At just 25-years-old, Liu Ming is the orchestra’s second youngest concertmaster in its 141 year history. Here she shares a tip for being a good orchestral leader, and describes how the pandemic affected her approach to the role

Liu Ming

Liu Ming

1. What, in your opinion, is the defining feature of the Shanghai Symphony Orchestra?

It is the orchestra with the longest history in China, and the programmes are diverse and international. We also keep applying ourselves to making music more universal.


2. Can you share a top tip for being a good orchestral leader?

For a concertmaster it’s desirable to have an inside knowledge of the forever-expanding orchestral repertoire, along with ample performing experience, a strong personality and excellent leadership skills.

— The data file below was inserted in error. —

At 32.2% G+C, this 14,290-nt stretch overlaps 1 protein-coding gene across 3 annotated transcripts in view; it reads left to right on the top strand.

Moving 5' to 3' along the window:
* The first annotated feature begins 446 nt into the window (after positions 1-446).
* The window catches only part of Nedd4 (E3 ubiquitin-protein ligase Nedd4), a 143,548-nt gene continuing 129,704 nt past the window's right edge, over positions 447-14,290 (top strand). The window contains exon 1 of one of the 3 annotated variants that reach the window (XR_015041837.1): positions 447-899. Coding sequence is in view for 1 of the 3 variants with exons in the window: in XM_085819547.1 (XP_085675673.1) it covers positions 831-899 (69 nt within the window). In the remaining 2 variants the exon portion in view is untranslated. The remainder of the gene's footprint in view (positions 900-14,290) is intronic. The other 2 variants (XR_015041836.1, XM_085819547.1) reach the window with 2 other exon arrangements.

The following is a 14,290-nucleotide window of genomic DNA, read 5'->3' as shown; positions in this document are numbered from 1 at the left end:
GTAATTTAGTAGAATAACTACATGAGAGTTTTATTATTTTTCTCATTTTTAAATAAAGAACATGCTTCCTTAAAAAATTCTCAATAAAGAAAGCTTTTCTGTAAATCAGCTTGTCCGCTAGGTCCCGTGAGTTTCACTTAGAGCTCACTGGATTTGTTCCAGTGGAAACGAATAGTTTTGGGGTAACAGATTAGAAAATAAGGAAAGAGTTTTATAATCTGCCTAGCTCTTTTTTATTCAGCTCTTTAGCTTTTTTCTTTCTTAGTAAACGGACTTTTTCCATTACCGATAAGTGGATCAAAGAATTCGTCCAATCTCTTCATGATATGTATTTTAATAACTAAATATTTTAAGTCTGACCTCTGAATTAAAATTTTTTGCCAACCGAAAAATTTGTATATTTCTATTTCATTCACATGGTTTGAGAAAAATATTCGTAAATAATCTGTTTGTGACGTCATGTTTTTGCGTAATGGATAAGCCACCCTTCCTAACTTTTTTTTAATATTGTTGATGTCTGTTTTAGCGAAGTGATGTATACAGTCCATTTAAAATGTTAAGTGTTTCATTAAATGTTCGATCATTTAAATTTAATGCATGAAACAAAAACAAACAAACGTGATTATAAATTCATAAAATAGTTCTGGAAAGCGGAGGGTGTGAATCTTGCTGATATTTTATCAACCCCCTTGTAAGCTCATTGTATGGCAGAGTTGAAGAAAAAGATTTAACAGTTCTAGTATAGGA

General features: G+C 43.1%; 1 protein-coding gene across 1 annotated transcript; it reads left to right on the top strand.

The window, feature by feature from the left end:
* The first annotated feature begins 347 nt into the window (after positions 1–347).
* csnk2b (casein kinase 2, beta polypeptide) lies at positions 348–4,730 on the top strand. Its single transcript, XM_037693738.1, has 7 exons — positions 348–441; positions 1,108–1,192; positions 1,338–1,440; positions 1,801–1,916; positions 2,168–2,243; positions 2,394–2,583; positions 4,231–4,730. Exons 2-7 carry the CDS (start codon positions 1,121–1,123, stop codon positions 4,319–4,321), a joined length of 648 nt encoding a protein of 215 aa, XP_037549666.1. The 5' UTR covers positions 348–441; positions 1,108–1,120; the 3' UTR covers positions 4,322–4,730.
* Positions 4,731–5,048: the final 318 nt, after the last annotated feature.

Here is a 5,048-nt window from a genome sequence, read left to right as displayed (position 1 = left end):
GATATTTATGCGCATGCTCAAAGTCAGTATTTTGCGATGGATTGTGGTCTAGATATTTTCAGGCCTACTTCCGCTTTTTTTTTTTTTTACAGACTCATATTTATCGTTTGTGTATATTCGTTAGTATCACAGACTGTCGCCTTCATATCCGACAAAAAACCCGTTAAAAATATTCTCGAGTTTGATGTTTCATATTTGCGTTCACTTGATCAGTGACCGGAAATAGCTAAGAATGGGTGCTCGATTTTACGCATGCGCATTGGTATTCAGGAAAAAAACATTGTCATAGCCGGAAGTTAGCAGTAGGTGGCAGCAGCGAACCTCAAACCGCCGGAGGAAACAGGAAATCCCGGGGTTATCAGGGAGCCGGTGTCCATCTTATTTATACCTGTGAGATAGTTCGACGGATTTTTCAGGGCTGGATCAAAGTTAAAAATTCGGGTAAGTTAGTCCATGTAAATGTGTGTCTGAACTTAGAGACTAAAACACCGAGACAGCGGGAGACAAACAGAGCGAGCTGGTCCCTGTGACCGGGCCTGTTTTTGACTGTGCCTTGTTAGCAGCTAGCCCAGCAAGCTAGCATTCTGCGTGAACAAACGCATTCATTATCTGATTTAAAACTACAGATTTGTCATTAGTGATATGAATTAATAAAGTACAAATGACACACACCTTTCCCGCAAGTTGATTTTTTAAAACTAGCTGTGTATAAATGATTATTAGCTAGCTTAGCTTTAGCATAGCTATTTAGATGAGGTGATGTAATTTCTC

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3. How has the pandemic affected you as an orchestral leader?

What makes the situation uncommon is that I actually became concertmaster of SSO in the middle of the pandemic, and since I was merely a student of the Shanghai Conservatory of Music at the time, I was thrilled to receive the offer. I then became more and more nervous as I approached the very first rehearsal, and felt overwhelmed by the transition to the role as well as by my lack of experience. As time elapsed, the other teachers’ tolerance and encouragement, and the increasing frequency of performances helped me to get used to my new position.